Animal rights groups continue to call for Iceland's controversial horse 'blood farms' to be shut down – one year after a video exposed the mistreatment of horses and shocked a nation.
Iceland is one of the few countries in the world – and the only one in Europe – that uses the controversial method.
In our video report above, a pregnant mare is seen to have a cannula inserted into her neck, with blood drawn at a "blood farm" in Selfoss, in the south of the country. In response to the backlash, farmers at the farm have chosen to remain anonymous.
Pregnant mares' blood is highly sought-after due to the pregnancy hormone PMSG. It is then brought to a lab and used to improve the fertility of other animals, including cows, sheep and pigs. Several litres a week can be extracted from each pregnant mare.
The hormone is processed by the biotech group Isteka, one of the market leaders in Europe. Blood collection is a lucrative business, with farmers able to earn up to 10 million Icelandic kronur (about €70,000) a year.
In 2021, the number of blood farms in Iceland tripled to 199, with nearly 5,400 mares solely bred for their blood.
The release of the video last year led to uproar in Iceland, and police investigations. Many farmers were forced to step away from the business.
Animal Welfare Iceland has called for the practice to be banned entirely, amid claims that the semi-wild horses are kept in a small stalls and in some cases brutalised and beaten.
"Do you think it's okay to take a scared horse and stab it in the neck to make a fertility drug to increase the suffering of other farm animals? Do you think it's okay? I think most people would say no," says Rosa Lif Darradottir, vice-chairman of the organisation.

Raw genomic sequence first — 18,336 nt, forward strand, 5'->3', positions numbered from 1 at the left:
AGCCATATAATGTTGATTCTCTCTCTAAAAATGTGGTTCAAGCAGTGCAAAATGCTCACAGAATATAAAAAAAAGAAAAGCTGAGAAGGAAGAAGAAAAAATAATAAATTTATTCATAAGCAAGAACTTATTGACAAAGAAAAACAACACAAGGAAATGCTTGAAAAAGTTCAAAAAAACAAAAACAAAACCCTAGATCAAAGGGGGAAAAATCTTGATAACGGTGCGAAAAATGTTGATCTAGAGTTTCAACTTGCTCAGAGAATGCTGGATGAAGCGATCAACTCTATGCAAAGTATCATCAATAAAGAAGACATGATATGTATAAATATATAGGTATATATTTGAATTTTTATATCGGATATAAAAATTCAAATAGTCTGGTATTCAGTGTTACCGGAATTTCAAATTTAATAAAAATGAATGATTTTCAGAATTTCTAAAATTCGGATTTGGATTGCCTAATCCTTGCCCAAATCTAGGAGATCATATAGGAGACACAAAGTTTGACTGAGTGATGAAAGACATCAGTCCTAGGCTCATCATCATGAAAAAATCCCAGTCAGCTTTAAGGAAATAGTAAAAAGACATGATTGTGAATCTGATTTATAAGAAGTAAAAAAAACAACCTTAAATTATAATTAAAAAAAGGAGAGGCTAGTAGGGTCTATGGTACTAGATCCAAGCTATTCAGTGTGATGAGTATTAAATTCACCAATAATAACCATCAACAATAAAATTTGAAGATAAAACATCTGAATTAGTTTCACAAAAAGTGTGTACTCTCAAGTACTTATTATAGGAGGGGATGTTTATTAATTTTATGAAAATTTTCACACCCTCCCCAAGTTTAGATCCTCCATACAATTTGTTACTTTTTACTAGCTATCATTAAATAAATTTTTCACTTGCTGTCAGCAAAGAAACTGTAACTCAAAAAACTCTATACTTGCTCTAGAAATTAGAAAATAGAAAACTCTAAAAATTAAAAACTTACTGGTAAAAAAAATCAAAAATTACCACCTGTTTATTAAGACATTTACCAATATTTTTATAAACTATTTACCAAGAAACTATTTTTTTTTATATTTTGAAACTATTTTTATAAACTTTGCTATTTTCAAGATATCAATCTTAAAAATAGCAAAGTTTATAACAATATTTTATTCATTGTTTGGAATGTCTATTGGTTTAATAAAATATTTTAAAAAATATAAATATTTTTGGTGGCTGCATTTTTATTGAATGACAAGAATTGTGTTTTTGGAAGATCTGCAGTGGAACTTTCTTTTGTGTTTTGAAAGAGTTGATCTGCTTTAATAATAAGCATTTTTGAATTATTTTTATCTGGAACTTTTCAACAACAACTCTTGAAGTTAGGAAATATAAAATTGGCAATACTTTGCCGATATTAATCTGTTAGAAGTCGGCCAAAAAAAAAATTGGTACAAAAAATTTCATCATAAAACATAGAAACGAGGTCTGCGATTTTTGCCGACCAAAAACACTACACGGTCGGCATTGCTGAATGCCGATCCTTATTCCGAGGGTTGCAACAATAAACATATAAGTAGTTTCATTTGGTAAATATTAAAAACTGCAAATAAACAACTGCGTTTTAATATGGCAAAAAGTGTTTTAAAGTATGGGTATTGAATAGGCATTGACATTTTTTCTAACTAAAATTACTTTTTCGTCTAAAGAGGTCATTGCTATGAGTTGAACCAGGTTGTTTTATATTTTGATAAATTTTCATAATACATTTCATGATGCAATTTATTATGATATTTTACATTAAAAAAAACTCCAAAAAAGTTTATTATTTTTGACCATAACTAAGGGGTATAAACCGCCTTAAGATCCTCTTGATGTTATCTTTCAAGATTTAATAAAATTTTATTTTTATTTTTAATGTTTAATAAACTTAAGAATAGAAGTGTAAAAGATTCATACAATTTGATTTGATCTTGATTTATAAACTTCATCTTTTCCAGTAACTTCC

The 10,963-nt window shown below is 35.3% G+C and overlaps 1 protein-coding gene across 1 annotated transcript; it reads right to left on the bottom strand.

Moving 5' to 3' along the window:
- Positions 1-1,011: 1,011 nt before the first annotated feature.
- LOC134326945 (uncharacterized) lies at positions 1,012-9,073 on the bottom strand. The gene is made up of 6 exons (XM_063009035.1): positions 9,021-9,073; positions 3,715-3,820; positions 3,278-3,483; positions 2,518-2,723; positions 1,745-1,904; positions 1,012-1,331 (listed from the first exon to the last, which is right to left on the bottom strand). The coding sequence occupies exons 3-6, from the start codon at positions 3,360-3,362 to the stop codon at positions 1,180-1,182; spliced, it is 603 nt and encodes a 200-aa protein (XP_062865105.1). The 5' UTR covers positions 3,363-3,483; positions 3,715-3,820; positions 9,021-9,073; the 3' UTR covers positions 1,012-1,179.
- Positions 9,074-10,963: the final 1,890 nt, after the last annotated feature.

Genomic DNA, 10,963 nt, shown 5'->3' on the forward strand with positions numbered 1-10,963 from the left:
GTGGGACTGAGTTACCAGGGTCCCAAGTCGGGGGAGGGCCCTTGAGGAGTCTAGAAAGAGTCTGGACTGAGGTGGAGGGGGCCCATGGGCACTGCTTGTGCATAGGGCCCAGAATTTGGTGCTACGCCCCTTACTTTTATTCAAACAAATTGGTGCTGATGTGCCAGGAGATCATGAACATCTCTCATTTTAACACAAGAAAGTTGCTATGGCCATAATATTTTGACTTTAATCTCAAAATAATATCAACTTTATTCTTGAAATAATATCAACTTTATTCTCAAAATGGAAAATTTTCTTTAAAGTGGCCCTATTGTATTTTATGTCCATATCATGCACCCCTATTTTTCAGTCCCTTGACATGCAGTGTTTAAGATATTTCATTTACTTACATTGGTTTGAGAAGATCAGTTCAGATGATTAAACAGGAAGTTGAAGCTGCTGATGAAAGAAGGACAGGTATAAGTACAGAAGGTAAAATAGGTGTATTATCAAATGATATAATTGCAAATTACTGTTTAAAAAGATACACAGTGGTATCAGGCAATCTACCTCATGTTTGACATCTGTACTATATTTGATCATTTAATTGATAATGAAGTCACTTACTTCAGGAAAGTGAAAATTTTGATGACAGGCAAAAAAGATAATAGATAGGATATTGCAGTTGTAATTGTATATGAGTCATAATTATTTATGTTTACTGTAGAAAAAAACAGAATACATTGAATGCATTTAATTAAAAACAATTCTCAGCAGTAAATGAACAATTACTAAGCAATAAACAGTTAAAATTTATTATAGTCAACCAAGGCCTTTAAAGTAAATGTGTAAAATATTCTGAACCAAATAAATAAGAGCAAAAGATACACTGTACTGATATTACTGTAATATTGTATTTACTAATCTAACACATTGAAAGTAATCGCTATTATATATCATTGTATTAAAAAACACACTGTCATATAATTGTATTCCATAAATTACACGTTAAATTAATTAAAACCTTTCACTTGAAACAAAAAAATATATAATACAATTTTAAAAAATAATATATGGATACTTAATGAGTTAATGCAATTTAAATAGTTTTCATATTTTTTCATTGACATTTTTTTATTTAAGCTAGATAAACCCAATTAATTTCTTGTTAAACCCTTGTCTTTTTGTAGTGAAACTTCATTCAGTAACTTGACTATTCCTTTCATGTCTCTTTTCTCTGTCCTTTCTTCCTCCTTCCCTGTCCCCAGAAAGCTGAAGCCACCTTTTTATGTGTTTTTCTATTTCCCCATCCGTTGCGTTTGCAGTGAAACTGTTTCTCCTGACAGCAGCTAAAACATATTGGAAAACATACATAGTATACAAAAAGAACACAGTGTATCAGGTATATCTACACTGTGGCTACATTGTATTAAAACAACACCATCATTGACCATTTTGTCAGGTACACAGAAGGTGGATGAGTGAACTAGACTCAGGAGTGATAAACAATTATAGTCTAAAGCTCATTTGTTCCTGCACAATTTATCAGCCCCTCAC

Arnthor Gudlaugsson, the managing director of Isteka, however, says that the video does not give an accurate picture.
"The video was, let's say, designed a little bit to give an overly negative, in my view, description of the process. There were also instances in the video which indicated bad practice or practice that should have been better," he says.
The scandal sparked debate in Iceland, where many inhabitants learned about the practice for the first time, despite the fact that it has been going on since 1979. Even so, little has changed since then.
"This makes us think about where we stand in our ethics,” says Darradottir.
"To make a fertility drug that is used on farm animals [...] to enhance their fertility beyond their natural capacity, just so that we can have a stable flow of cheap pork [...] The cause is not noble," she says.
Opponents also criticised the amount of blood collected.
"It's purely and simply maltreatment of animals and we have a word for that: animal cruelty," says MP Inga Saeland, who has repeatedly proposed a ban on the practice, but to no avail.
Stricter regulations did, however, enter into force in August, giving authorities more power to monitor the industry and "assess its future" over the next three years.